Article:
But I like the fact that you're referring to him in the past tense.


"Maybe Teixeira came too late to be a minted member of the Core Four, but he surely played with their collective spirit."

Whatever that means, I think you're imagining it.


"When people parse the Yankees, and all the bad they allegedly represent, you never hear the name Teixeira as a symbol of all their sins. Simply, it’s just impossible to dislike someone who was as good, humble, and charitable as Teixeira."

I feel honored to have achieved the impossible.


"In spite of all the home runs, Gold Gloves, and All-Star games, Teixeira maintained the blue-collar ethic that defines the Big Apple."

Teixeira's exaggerated howls of pain when he dove out of the way of a low pitch do did not seem blue-collar to me.


"Despite all the money and marble of Madison Avenue, the swollen billboards and media dysfunction, New York City was built by blue collar people who still lug their lunches to work, don’t mind getting dirty, and don’t own a single pair of skinny jeans.

So despite his nine-figure contract, Teixeira kept his old-school sensibilities. Some players get to Gotham, sign for biblical money, and forget who they are and what got them here."

Sooooo ... you're saying he's white? 

Teixeira seemed to forget what got him here, by the way. What got him here was playing good baseball.


"Not Teixeira, whose handle, Tex, evokes the notion of a simple man with a simple plan. No matter the big numbers on the field and absurd numbers in his savings account, he never floated above the team, was never too big to dive for a baseball, or too important to get his pinstripes muddy."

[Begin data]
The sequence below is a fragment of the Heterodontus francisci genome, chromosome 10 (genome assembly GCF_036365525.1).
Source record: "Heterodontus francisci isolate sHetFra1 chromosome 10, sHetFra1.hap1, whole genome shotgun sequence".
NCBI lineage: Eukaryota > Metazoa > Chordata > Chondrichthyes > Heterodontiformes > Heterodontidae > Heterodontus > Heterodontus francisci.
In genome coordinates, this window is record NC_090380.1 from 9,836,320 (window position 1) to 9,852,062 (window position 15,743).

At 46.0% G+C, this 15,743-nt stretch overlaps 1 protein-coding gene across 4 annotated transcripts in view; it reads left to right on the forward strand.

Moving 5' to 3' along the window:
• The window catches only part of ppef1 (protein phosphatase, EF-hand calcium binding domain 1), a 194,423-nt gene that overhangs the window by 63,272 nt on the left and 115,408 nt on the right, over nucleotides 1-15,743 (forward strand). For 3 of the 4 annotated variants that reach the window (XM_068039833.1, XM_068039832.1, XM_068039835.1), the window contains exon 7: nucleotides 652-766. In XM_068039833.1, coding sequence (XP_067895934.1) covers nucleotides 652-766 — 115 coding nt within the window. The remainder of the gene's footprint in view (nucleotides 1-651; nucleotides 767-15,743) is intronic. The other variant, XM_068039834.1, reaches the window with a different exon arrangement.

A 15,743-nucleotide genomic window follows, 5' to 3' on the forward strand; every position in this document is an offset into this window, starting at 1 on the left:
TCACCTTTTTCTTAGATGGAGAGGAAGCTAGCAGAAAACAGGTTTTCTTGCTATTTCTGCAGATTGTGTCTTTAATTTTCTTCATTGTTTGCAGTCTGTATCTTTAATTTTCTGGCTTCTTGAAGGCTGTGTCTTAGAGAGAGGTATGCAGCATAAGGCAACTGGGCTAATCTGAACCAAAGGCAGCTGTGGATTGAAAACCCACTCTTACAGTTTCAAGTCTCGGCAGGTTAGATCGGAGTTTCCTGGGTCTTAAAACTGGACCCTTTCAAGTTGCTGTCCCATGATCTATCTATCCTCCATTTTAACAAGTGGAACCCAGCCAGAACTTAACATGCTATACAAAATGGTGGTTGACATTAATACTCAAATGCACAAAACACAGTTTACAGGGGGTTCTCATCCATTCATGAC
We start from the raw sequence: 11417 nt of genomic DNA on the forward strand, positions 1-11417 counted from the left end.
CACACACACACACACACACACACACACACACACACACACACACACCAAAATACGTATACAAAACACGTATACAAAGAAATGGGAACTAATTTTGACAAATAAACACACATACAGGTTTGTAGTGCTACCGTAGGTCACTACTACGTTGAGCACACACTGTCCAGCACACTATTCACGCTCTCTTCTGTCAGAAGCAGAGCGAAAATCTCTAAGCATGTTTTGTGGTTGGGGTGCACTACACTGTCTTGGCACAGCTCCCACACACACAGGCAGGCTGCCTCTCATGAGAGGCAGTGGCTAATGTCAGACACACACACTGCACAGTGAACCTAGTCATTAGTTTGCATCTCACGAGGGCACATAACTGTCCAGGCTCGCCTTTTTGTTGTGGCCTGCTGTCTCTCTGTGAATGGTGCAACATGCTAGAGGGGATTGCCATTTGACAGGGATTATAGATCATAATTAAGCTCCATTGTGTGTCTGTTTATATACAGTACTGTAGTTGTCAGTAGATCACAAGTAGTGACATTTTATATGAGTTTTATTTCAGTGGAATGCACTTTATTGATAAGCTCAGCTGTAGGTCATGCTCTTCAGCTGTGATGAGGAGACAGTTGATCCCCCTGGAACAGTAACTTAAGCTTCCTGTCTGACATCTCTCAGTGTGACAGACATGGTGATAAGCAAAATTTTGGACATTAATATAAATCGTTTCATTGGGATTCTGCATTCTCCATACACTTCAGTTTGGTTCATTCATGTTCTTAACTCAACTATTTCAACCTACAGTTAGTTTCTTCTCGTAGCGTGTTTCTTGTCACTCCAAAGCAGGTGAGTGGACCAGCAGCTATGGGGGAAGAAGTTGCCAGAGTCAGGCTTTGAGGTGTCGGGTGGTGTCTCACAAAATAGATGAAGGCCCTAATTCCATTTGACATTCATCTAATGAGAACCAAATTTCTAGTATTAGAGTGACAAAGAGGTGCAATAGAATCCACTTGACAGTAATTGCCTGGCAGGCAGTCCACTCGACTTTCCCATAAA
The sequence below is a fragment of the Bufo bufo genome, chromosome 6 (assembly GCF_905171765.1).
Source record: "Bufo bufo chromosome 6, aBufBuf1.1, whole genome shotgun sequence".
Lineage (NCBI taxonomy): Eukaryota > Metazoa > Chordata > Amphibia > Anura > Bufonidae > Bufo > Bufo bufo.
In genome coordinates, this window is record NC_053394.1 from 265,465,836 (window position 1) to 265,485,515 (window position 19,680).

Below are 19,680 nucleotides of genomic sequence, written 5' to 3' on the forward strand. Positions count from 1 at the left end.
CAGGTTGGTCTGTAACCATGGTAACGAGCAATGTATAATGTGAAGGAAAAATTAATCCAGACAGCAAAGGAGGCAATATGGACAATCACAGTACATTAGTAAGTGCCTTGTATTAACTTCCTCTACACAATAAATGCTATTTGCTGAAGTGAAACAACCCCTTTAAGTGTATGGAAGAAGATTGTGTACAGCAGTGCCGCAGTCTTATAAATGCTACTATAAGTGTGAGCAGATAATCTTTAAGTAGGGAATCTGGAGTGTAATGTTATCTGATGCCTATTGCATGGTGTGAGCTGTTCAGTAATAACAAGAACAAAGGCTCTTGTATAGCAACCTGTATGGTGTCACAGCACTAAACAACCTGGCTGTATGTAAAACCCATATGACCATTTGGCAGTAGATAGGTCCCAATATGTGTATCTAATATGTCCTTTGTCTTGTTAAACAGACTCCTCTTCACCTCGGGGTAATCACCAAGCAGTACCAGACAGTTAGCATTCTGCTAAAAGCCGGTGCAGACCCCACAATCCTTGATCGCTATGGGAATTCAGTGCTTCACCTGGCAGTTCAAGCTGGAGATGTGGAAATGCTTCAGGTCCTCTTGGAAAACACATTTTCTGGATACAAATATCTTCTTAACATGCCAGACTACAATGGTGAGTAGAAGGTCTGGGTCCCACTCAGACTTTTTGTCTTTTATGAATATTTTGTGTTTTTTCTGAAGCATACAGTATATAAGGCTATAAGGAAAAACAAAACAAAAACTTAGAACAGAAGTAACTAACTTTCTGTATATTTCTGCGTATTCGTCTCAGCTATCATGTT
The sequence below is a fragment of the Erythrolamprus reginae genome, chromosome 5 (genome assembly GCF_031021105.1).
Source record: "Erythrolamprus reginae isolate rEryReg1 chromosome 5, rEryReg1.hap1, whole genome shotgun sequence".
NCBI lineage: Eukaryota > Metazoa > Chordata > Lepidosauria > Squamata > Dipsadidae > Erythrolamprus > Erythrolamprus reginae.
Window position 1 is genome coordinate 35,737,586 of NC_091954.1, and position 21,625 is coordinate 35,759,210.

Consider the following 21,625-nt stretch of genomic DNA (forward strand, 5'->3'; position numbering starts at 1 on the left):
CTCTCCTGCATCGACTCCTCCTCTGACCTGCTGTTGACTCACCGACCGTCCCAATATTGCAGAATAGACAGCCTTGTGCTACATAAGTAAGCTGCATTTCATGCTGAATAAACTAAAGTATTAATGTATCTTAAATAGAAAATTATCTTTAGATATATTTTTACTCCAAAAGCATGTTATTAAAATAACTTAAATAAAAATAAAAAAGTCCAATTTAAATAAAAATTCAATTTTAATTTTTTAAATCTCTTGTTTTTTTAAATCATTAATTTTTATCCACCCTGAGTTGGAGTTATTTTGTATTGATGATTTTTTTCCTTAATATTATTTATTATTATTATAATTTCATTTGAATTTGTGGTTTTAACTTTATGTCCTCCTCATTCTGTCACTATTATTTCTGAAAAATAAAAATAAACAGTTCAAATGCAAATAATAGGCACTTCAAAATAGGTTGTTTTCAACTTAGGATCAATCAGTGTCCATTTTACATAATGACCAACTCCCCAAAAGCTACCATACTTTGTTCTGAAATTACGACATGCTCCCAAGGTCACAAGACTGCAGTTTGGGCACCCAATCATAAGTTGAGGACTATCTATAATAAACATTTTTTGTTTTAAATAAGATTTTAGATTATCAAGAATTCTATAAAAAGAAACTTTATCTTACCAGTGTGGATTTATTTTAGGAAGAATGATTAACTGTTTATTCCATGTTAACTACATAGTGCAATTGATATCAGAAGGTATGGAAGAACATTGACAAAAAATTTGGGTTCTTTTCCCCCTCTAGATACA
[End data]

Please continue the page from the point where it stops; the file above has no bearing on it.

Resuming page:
I truly don't follow.

Other than Cano, every player dives for baseball.

Teixeira never struck me as a particularly humble guy, not that it really matters.

Or is all this just an indirect dig at ARod?


"Teixeira’s teams may have seen more success, but you’ll never get Teixeira to say he was better than Mattingly, or anyone. It’s not the way he played, the way he lived, or the way he won."

I mean ... 


"Teixeira was one of the rare players who came to New York needing little more than a tour of the locker room. He was never bothered by the lights, shaken by the media fishbowl, or intimidated by the fans."

So what happened?

Check out his clutch stats.

Maybe he wasn't intimidated by fans or media, just by the pitchers in Major League Baseball.


"Sabathia, A-Rod, and Teixeira are the last legends left from the last legendary team. So while Tex may not be the same player he was back then, he’s still the same man. So rather than notice what he means to this year’s team, perhaps we should remember what he meant to the Yankees, and what it meant to be a Yankee."

Worst free agent signing in Yankee history.

I will remember.

I wish I could forget, but I will remember.



Thursday, August 04, 2016

Maybe they just don't like him and they are intentionally embarrassing him.

"For the good of everyone, the New York Yankees must make a decision on Alex Rodriguez, then announce it and move on.

They can cut him or keep him. They just need to decide. Right now."

So far, they have kept him, which is the status quo.

So they're already decided.


"They can release him today, eat his $27 million and let him find out if anyone else wants a 41-year-old DH with a .609 OPS, or they can let him ride the pine the rest of the year and let him give it another crack next spring to see if he has anything left."

I think they have decided the latter.


"What they should stop doing is trying to figure out what they think. Because they already have announced that A-Rod is not going to play much, if at all, the rest of the way, then the baseball operations people must tell Hal Steinbrenner if they think Rodriguez has anything left. If they don't, thank him for his work and let him and the franchise move on."

You seem to be imagining some internal decision-making angst which doesn't exist.



"If they think Rodriguez might be able to regain some magic next year, then announce he will be on the team the rest of the season and they will give it another go then."

Eh, don't hold your breath.

Besides, you'd have nothing to write about.



Tuesday, August 02, 2016

Mike Lupica spreads ignorance to a national audience.